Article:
South Africa in records from colonial missionaries, 1819-1900

South African archives of the USPG

South African archives of the USPG

Sunday 1st morning, service well attended, afternoon Kafir service, all in town present 14. Chiefly women, subject continuation of history of Moses. Evening white service as usual
Joseph Barker's Diary, Mar 1857Natal; Natal, C/AFS/6; img 16

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Accounts of South Africa from the first missonaries in the 1820s through to 1900

The United Society Partners in Gospel (USPG) is a UK-based Anglican missionary organisation that operates around the world. During the 18th, 19th, and early-20th centuries, the USPG went by the name of the Society for the Propagation of the Gospel in Foreign Parts (SPG). This collection includes letters and supplementary material compiled by its South African branch during the period 1820-1900. The papers provide an invaluable insight into the spread of Christianity in Africa during the 19th century.

Contents

South Africa in records from colonial missionaries, 1819-1900...

Containing 37,903 pages belonging to 283 documents housed in 5 volumes...

View the Volumes & Documents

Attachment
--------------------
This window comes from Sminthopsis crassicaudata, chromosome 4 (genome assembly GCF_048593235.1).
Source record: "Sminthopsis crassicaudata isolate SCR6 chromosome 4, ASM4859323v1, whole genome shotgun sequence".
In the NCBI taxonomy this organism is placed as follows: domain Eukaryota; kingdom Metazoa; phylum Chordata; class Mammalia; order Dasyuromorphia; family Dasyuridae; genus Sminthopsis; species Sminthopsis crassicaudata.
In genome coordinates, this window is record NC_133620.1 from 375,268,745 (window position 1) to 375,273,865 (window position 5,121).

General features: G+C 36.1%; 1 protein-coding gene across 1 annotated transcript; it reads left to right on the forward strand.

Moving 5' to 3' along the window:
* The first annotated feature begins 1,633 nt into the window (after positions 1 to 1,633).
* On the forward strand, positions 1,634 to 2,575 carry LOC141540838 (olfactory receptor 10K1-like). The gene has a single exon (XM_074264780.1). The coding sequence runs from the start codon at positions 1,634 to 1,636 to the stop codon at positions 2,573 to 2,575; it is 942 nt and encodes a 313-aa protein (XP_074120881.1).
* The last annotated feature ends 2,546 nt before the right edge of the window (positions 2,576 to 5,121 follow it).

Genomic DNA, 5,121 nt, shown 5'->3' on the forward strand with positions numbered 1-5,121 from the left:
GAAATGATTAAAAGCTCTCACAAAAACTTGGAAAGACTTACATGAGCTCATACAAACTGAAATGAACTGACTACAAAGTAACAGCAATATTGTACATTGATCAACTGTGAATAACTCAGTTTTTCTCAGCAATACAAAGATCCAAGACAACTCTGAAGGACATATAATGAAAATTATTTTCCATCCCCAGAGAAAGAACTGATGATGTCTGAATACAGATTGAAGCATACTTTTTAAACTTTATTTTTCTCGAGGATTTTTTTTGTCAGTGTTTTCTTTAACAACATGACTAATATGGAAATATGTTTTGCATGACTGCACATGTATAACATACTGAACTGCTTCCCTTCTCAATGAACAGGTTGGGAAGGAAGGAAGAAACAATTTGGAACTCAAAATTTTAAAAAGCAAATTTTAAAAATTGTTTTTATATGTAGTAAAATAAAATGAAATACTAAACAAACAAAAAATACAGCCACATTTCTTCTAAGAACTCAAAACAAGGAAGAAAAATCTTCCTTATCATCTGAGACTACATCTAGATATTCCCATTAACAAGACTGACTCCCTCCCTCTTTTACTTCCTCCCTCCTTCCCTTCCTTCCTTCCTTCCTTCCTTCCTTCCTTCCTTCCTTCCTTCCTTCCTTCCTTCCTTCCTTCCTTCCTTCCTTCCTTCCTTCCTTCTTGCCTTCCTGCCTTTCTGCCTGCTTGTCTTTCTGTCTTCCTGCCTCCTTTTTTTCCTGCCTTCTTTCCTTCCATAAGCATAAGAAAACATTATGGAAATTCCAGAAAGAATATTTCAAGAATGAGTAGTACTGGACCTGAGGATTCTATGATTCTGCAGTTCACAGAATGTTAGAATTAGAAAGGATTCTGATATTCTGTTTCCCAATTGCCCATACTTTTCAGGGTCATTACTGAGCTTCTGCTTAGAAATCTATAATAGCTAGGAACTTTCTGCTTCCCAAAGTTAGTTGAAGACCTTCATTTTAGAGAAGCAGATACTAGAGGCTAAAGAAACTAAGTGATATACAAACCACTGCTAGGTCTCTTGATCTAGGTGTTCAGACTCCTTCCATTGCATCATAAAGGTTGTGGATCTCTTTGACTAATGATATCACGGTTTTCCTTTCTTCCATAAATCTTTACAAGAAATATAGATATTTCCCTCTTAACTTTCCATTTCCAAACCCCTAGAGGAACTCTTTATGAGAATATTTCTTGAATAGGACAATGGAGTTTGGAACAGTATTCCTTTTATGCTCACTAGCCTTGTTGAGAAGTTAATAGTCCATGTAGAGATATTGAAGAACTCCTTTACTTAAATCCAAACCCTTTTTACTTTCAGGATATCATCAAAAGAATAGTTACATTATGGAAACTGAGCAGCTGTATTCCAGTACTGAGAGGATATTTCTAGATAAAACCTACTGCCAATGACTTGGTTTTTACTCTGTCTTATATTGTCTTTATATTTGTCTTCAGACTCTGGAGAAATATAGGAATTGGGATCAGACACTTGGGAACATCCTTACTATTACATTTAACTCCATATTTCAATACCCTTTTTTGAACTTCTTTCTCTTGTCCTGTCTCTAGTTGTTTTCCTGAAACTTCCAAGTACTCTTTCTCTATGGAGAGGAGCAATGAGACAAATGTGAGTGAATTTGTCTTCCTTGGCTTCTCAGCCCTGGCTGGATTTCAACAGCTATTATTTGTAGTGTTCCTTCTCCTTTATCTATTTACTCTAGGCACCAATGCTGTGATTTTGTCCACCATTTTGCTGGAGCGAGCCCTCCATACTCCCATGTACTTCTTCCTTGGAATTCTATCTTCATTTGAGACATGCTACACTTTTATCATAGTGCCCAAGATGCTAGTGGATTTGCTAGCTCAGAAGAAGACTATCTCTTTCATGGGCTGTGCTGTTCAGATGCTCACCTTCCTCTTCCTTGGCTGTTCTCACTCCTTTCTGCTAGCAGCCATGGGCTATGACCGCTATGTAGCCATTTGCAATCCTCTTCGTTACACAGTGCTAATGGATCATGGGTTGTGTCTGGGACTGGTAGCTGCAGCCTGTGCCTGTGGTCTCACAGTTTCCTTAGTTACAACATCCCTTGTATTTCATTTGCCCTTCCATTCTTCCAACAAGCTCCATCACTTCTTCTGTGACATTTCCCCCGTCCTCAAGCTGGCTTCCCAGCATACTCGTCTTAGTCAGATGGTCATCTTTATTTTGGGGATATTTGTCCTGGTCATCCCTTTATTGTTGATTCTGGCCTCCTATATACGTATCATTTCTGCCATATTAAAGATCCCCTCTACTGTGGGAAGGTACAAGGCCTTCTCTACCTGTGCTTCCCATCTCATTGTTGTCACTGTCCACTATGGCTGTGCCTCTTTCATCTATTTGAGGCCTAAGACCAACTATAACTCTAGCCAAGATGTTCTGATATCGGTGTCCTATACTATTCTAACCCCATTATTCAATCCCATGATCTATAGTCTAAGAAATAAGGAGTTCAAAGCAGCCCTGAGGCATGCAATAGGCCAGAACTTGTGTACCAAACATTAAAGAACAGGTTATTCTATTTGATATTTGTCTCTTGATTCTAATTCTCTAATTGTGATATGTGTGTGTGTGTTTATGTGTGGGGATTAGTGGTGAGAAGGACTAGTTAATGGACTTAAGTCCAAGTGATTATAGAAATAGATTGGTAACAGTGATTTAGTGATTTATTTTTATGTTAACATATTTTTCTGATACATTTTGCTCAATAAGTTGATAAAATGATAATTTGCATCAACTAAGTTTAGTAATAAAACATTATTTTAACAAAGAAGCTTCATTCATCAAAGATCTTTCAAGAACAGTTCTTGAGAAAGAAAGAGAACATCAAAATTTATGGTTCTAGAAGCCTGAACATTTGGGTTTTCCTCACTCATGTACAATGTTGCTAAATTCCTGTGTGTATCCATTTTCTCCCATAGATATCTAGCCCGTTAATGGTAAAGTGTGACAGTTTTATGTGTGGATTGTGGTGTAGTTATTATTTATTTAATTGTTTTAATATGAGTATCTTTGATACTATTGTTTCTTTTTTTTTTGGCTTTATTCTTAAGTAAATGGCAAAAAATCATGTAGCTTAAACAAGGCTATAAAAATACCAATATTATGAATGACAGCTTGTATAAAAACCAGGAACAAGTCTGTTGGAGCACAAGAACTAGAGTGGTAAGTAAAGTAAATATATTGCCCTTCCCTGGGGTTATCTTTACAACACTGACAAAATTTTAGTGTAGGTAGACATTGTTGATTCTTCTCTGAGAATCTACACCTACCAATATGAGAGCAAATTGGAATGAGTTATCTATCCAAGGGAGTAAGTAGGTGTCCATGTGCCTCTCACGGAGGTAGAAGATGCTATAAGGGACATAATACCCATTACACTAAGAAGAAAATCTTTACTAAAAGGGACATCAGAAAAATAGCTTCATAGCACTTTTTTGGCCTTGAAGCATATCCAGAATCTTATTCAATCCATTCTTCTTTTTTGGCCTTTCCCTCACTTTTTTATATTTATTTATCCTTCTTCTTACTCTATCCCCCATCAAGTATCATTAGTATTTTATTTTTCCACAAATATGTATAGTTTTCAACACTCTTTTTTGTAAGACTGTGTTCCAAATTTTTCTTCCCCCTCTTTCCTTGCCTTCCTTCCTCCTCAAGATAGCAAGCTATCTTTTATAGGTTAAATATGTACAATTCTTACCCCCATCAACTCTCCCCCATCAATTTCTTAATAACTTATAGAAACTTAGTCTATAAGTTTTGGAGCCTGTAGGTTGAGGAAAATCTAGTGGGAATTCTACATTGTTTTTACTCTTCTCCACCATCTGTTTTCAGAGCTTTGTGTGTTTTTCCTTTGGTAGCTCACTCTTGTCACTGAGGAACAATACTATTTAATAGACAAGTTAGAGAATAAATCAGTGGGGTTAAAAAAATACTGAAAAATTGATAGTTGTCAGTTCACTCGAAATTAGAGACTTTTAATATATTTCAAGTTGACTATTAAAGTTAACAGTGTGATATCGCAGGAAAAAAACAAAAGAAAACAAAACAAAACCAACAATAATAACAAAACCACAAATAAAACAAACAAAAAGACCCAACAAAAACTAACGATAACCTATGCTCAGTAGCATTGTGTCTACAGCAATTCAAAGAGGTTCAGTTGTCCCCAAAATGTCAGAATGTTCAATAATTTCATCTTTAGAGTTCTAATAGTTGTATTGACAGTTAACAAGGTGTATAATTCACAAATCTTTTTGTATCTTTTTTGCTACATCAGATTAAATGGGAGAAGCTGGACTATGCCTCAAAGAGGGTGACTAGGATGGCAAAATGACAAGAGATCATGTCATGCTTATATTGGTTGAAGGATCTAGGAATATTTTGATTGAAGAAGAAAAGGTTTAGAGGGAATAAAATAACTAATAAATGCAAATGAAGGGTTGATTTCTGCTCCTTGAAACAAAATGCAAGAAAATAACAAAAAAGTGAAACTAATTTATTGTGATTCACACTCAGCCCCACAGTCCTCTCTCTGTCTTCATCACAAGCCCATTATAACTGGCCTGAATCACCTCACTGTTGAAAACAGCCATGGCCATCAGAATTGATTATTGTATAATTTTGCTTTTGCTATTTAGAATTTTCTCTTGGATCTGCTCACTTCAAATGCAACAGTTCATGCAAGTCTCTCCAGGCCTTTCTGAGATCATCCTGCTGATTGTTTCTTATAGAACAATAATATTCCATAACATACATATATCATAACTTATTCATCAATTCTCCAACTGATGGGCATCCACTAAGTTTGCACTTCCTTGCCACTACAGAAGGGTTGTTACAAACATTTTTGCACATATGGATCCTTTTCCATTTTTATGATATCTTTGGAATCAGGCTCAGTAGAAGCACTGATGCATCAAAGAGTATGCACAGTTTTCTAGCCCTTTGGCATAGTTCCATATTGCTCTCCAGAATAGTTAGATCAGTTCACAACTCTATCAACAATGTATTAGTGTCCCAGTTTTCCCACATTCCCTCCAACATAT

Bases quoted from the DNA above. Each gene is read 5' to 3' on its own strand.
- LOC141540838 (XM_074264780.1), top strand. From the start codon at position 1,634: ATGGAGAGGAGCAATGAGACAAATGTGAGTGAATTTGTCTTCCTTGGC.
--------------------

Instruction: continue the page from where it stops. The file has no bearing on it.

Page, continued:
Volumes

Capetown

Containing both bound correspondence and loose papers, these items are chiefly concerned with the movements of people and money. Correspondence...

Grahamstown

These items contain more narrative accounts than the Capetown records; however, the concern over obtaining required funds is very similar....

Natal

Combines narrative accounts and correspondence with official paperwork. Requests for funds are a key feature, as are statistical returns. These...

St Johns - Kaffraria

These records cover the expansion of the dioceses and some implications such as boundary adjustment; the statistical component also provides...

Insights

  • These records are divided by location; the areas they covered were located near to the coast, from Cape Town to Zululand between 1819 and 1900.
  • The papers for Zululand reveal some of the challenges facing missionaries in South Africa. These records describe the local chiefs having some doubts about the strangers trying to convert them.
  • Papers covering Natal and Grahamstown provide information about missionaries' moves between dioceses and financial concerns, with some details of their progress.
  • Capetown's records focus on movements of people and money, as well as how respectable missionaries were. They also cover how many natives the missionaries could convince to attend church.
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